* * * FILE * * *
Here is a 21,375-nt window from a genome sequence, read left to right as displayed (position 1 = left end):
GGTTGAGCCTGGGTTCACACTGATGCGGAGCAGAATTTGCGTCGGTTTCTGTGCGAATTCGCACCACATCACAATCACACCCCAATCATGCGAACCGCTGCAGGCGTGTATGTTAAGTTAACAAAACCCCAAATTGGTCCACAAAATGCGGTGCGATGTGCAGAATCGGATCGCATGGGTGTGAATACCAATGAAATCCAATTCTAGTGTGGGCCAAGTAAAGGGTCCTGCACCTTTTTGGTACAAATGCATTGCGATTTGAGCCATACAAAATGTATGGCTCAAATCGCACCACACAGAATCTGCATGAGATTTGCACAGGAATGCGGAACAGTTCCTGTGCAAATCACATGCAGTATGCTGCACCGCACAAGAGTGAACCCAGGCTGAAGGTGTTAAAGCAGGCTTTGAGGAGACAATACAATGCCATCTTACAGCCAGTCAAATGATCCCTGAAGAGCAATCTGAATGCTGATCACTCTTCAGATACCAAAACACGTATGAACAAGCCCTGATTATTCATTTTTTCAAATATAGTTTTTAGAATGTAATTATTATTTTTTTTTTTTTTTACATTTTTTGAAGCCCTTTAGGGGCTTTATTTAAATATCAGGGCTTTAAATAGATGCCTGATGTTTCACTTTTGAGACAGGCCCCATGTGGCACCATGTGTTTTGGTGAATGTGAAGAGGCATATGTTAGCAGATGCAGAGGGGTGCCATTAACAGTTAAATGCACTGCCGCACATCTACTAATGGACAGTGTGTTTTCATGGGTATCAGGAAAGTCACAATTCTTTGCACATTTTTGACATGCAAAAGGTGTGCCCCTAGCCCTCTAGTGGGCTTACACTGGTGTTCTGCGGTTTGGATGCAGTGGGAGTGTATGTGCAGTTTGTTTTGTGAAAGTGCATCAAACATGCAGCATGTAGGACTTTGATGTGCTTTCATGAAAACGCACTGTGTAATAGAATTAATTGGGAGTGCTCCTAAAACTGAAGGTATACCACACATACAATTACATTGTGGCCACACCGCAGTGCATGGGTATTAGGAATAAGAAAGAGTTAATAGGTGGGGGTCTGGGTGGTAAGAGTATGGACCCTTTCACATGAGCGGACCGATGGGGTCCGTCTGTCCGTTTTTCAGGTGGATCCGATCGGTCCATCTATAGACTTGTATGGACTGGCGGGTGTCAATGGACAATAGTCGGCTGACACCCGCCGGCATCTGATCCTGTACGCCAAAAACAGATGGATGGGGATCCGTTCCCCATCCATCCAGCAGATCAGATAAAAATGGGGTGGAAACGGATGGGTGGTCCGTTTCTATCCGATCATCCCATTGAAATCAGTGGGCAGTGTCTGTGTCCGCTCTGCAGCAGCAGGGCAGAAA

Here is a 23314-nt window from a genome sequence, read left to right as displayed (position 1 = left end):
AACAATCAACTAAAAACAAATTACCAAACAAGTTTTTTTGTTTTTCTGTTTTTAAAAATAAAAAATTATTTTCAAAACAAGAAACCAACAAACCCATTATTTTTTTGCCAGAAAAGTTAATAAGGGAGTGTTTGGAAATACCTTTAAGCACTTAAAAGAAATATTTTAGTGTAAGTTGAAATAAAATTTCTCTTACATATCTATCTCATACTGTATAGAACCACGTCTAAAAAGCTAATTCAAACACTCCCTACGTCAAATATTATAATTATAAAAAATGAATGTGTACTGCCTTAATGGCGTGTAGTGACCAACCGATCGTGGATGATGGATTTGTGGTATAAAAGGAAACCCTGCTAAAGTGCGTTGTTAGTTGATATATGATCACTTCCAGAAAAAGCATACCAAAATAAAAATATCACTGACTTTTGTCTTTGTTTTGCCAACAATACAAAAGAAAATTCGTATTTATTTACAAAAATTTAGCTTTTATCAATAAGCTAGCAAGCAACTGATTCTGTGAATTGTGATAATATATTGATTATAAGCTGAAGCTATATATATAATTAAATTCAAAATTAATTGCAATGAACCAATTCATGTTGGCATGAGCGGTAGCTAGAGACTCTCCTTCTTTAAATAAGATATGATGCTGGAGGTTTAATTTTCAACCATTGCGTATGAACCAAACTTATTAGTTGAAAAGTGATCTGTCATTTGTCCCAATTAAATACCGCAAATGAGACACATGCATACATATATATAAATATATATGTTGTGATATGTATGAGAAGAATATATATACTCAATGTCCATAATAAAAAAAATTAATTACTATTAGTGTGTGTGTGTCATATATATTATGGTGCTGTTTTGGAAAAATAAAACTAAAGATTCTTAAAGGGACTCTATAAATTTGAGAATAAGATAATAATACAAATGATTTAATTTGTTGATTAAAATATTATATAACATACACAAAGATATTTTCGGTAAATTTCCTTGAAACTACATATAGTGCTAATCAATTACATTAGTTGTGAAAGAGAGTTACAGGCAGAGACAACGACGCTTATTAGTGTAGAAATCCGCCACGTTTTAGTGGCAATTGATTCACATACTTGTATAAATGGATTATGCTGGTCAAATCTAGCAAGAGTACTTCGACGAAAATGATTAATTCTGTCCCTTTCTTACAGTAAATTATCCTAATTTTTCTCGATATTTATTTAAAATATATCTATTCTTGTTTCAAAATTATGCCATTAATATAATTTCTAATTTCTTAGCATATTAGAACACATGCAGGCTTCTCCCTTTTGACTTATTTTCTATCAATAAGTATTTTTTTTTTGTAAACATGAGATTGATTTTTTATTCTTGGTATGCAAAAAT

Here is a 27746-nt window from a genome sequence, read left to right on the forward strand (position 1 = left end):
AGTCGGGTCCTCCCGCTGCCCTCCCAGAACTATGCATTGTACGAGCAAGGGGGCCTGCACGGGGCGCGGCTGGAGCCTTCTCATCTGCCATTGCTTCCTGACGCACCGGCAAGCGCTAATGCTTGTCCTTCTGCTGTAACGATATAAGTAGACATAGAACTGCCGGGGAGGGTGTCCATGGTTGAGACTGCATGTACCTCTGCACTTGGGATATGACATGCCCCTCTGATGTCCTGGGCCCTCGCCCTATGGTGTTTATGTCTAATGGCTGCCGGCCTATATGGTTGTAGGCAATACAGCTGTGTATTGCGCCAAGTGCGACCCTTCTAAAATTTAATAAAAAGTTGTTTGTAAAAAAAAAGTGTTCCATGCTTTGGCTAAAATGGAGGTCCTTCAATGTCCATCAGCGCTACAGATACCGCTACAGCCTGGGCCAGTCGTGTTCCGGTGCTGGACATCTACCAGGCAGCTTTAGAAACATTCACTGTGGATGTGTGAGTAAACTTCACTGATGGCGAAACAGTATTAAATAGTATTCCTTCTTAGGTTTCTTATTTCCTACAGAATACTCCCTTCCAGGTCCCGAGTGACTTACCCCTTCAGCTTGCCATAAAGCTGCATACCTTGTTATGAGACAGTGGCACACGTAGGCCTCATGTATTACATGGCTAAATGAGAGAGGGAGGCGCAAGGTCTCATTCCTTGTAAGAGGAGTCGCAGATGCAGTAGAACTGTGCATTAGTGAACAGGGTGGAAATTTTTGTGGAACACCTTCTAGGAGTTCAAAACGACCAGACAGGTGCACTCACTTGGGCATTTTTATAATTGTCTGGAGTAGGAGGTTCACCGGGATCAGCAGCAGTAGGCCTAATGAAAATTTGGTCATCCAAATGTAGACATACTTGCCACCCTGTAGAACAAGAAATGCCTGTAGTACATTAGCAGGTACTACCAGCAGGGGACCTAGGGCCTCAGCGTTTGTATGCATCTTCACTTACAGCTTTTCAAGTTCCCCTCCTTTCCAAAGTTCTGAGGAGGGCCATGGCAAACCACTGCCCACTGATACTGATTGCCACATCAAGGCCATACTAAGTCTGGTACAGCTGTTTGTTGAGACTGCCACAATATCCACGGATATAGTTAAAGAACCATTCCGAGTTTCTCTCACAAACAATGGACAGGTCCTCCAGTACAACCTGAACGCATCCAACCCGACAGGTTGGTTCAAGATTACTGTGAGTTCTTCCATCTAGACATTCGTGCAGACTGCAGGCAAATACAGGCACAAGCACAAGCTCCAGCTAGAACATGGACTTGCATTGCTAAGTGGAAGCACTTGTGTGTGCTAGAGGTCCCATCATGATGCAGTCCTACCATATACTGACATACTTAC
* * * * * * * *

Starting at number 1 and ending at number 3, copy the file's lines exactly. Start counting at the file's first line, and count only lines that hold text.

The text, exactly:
Here is a 21,375-nt window from a genome sequence, read left to right as displayed (position 1 = left end):
GGTTGAGCCTGGGTTCACACTGATGCGGAGCAGAATTTGCGTCGGTTTCTGTGCGAATTCGCACCACATCACAATCACACCCCAATCATGCGAACCGCTGCAGGCGTGTATGTTAAGTTAACAAAACCCCAAATTGGTCCACAAAATGCGGTGCGATGTGCAGAATCGGATCGCATGGGTGTGAATACCAATGAAATCCAATTCTAGTGTGGGCCAAGTAAAGGGTCCTGCACCTTTTTGGTACAAATGCATTGCGATTTGAGCCATACAAAATGTATGGCTCAAATCGCACCACACAGAATCTGCATGAGATTTGCACAGGAATGCGGAACAGTTCCTGTGCAAATCACATGCAGTATGCTGCACCGCACAAGAGTGAACCCAGGCTGAAGGTGTTAAAGCAGGCTTTGAGGAGACAATACAATGCCATCTTACAGCCAGTCAAATGATCCCTGAAGAGCAATCTGAATGCTGATCACTCTTCAGATACCAAAACACGTATGAACAAGCCCTGATTATTCATTTTTTCAAATATAGTTTTTAGAATGTAATTATTATTTTTTTTTTTTTTTACATTTTTTGAAGCCCTTTAGGGGCTTTATTTAAATATCAGGGCTTTAAATAGATGCCTGATGTTTCACTTTTGAGACAGGCCCCATGTGGCACCATGTGTTTTGGTGAATGTGAAGAGGCATATGTTAGCAGATGCAGAGGGGTGCCATTAACAGTTAAATGCACTGCCGCACATCTACTAATGGACAGTGTGTTTTCATGGGTATCAGGAAAGTCACAATTCTTTGCACATTTTTGACATGCAAAAGGTGTGCCCCTAGCCCTCTAGTGGGCTTACACTGGTGTTCTGCGGTTTGGATGCAGTGGGAGTGTATGTGCAGTTTGTTTTGTGAAAGTGCATCAAACATGCAGCATGTAGGACTTTGATGTGCTTTCATGAAAACGCACTGTGTAATAGAATTAATTGGGAGTGCTCCTAAAACTGAAGGTATACCACACATACAATTACATTGTGGCCACACCGCAGTGCATGGGTATTAGGAATAAGAAAGAGTTAATAGGTGGGGGTCTGGGTGGTAAGAGTATGGACCCTTTCACATGAGCGGACCGATGGGGTCCGTCTGTCCGTTTTTCAGGTGGATCCGATCGGTCCATCTATAGACTTGTATGGACTGGCGGGTGTCAATGGACAATAGTCGGCTGACACCCGCCGGCATCTGATCCTGTACGCCAAAAACAGATGGATGGGGATCCGTTCCCCATCCATCCAGCAGATCAGATAAAAATGGGGTGGAAACGGATGGGTGGTCCGTTTCTATCCGATCATCCCATTGAAATCAGTGGGCAGTGTCTGTGTCCGCTCTGCAGCAGCAGGGCAGAAA

Here is a 23314-nt window from a genome sequence, read left to right as displayed (position 1 = left end):